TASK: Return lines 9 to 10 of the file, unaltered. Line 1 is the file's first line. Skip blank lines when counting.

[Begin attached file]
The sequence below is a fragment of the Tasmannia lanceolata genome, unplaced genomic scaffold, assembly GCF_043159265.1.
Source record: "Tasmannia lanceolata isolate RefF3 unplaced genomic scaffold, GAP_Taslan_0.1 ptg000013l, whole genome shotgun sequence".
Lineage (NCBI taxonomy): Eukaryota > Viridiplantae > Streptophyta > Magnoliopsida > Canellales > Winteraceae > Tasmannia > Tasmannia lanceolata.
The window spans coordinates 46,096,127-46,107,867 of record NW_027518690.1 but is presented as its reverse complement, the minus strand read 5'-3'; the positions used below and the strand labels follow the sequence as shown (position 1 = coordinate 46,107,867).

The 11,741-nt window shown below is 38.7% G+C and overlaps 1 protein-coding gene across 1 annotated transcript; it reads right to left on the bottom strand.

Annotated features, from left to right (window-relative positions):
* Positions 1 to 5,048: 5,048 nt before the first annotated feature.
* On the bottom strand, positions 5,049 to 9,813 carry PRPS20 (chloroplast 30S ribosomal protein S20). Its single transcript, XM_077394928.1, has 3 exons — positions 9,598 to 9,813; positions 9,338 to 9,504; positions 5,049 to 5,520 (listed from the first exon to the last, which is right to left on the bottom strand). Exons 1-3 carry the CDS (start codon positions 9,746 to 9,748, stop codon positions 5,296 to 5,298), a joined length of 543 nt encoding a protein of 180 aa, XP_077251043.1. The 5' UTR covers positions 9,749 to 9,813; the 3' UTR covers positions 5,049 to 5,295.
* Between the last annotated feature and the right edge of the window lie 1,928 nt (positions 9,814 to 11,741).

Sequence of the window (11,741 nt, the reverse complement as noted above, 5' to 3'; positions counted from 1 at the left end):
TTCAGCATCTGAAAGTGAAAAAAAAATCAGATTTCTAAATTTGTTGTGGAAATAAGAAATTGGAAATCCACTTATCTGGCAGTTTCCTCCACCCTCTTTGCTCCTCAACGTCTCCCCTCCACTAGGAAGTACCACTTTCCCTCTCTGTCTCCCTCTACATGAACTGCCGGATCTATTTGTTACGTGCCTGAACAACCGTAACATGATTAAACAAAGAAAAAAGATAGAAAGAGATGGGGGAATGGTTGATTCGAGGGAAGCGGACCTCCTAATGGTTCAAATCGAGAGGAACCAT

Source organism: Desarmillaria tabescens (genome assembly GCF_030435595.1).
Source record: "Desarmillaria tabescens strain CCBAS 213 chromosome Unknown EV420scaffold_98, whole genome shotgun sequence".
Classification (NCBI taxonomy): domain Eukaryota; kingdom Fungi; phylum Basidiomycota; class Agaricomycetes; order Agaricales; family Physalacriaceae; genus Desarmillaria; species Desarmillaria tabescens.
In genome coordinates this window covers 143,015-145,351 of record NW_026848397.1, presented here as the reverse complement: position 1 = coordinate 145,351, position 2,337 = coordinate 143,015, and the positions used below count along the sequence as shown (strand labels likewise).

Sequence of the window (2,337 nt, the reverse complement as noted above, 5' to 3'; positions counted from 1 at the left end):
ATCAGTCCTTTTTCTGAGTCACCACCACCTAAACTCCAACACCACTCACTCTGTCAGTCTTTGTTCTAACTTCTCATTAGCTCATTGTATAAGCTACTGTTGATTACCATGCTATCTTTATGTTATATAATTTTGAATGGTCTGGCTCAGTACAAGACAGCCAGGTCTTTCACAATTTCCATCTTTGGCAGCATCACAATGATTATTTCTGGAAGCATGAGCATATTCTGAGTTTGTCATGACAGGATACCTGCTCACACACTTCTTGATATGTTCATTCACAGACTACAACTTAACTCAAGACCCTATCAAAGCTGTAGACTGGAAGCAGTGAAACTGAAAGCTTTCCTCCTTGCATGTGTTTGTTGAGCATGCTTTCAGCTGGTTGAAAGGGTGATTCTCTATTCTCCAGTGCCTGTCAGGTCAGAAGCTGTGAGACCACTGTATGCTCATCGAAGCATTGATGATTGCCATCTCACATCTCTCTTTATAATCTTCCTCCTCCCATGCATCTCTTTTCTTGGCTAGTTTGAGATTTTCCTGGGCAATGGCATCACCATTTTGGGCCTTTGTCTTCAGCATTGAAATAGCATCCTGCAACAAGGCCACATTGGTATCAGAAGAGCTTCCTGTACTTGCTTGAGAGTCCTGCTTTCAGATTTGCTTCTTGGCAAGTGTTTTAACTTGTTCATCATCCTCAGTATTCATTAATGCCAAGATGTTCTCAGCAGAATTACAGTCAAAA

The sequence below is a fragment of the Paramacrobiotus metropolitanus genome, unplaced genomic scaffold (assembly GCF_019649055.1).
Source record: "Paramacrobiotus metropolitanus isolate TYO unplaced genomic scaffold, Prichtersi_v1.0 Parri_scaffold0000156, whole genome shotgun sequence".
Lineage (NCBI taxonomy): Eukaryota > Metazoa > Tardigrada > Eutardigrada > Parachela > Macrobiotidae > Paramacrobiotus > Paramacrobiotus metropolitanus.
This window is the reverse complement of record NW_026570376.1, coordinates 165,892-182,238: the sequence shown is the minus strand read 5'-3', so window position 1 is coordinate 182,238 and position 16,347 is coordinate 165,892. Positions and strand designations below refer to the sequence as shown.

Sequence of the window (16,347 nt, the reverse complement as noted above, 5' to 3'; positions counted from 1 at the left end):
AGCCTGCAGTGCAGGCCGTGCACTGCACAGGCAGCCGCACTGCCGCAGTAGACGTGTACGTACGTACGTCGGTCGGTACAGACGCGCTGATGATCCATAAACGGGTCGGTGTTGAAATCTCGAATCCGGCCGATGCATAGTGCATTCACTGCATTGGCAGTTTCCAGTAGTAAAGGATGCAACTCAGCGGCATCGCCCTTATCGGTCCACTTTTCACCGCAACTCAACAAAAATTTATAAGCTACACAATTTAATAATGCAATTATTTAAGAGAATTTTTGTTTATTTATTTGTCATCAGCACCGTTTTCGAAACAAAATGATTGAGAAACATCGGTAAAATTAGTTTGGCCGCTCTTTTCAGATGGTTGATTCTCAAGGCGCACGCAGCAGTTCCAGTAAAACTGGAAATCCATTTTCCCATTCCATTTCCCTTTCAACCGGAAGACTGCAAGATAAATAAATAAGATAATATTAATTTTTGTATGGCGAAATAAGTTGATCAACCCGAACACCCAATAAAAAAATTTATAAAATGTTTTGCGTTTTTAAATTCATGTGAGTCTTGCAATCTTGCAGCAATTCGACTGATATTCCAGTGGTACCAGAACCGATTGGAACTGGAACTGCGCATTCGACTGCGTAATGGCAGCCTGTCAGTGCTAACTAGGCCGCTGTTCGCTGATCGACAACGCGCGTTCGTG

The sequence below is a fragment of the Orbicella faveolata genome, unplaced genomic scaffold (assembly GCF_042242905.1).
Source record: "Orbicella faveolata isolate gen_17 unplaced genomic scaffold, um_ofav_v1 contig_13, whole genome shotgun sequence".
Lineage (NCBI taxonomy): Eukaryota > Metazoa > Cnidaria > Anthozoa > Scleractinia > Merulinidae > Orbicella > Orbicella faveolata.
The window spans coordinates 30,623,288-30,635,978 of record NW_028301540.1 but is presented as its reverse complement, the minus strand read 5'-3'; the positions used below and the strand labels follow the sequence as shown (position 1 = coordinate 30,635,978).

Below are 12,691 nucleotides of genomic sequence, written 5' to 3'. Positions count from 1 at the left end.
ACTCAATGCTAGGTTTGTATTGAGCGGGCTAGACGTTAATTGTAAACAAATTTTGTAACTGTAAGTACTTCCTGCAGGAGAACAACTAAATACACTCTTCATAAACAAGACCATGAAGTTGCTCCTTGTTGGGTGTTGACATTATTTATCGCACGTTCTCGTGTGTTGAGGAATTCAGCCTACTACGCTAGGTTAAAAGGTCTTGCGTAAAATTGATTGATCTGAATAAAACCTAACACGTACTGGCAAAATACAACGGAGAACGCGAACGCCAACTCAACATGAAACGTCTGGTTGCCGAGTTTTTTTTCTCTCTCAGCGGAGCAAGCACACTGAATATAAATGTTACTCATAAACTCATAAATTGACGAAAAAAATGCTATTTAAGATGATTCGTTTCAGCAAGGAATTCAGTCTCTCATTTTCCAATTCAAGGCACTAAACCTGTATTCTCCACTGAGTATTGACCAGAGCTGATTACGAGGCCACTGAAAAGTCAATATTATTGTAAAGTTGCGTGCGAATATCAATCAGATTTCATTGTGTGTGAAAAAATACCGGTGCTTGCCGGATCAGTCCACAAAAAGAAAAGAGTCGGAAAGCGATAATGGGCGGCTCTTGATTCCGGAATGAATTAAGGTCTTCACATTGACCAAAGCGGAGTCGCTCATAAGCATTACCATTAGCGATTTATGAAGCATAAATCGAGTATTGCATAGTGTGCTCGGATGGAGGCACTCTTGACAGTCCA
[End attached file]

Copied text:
* Between the last annotated feature and the right edge of the window lie 1,928 nt (positions 9,814 to 11,741).

Sequence of the window (11,741 nt, the reverse complement as noted above, 5' to 3'; positions counted from 1 at the left end):